Keeping your money in the bank is a much better option than keeping it under your mattress. Today, banks pride themselves on ensuring your money is safe and offering various customer services. However, as convenient as their services may be, they usually come with additional fees. Staying informed is the consumer’s responsibility and a key component of avoiding unnecessary charges.
Banks are companies; companies stay in business by making money. A bank makes their money off your money. A percentage of their money comes from the fees they charge each customer who has an account with them.
One of the most common banking fees, usually comes in the form of a small charge each month ( $3-$5). However, this charge can add up, especially over a year. Sometimes banks will waive this fee if you agree to maintain a minimum balance – usually you must keep $1000-$5000 in your account.
Does your bank charge an online service fee or convenience fee? Some banks charge you when you use your smartphone, tablet or computer to complete a transaction or upload a check. It’s a small fee, but if you do a lot of online banking it adds up quickly.
One of the largest fees that banks charge is an overdraft fee. This fee occurs when you take out more money than is available in your account. Overdrawing an account usually happens when using a debit card because a debit card is tied to your checking account. Most banks offer overdraft protection, which means the bank “fronts” the money when you over spend – but they charge a fee for that service, and may also charge you interest, depending on how long your account has an outstanding balance. You can opt out of overdraft programs by filling out a special form at your bank or online. If you do, then the bank will not let you make a debit card purchase if you do not have sufficient funds in your account – saving you from any overdraft fee.
Automatic Teller Machines (ATM) charges are well-known, not-so-hidden banking fees. When you’re in need of cash, you’re able to withdraw money from any ATM. However, if the particular ATM is not part of your banking network, you will most likely be charged a fee by the bank that owns the ATM to take out money. Your bank can also charge a fee on top of the ATM fee. That means double the charge on a single transaction. It is important to understand ATM fees because they can range from $2-$4 per transaction per bank.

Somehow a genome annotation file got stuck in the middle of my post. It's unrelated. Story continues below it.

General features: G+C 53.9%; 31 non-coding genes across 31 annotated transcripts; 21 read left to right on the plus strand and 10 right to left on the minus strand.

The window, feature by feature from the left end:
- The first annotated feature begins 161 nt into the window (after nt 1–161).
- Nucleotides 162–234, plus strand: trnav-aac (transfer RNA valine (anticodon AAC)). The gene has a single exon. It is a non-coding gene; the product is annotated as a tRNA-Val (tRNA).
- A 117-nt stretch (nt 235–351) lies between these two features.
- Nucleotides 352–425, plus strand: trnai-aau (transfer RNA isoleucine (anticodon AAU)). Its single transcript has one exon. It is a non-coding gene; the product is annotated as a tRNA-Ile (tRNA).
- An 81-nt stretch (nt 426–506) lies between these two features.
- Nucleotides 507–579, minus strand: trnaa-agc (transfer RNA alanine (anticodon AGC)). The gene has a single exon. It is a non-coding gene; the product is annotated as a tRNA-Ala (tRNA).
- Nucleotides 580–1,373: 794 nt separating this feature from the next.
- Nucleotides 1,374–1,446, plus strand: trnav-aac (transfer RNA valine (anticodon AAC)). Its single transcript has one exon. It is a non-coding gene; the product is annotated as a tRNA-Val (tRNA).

There are many other miscellaneous fees banks can charge an account holder. These include fees to make a wire transfer, order additional checks, or even walk in and use the services of a bank teller. A list of common bank fees can be found at badcredit.com. Additionally, if you live or bank in New Jersey, you may want to read this consumer alert which warns residents of banking fees and tells how to obtain a list of charges from their financial institution.
While banks provide some great customer services, it’s up to you, the consumer, to be aware of the fees associated with those conveniences. Read your monthly statement. Get a feel for the financial service fees you are paying. You may not avoid all the fees your bank charges, but you will be a better manager of your hard earned money.
Jonathon Rowles Captain, USMC (Ret.)
Disclaimer: (have to do it) – This blog should not be considered financial, investment, legal or tax advice. Consult your licensed financial professional, tax advisor or legal counsel. This blog is for educational purposes only.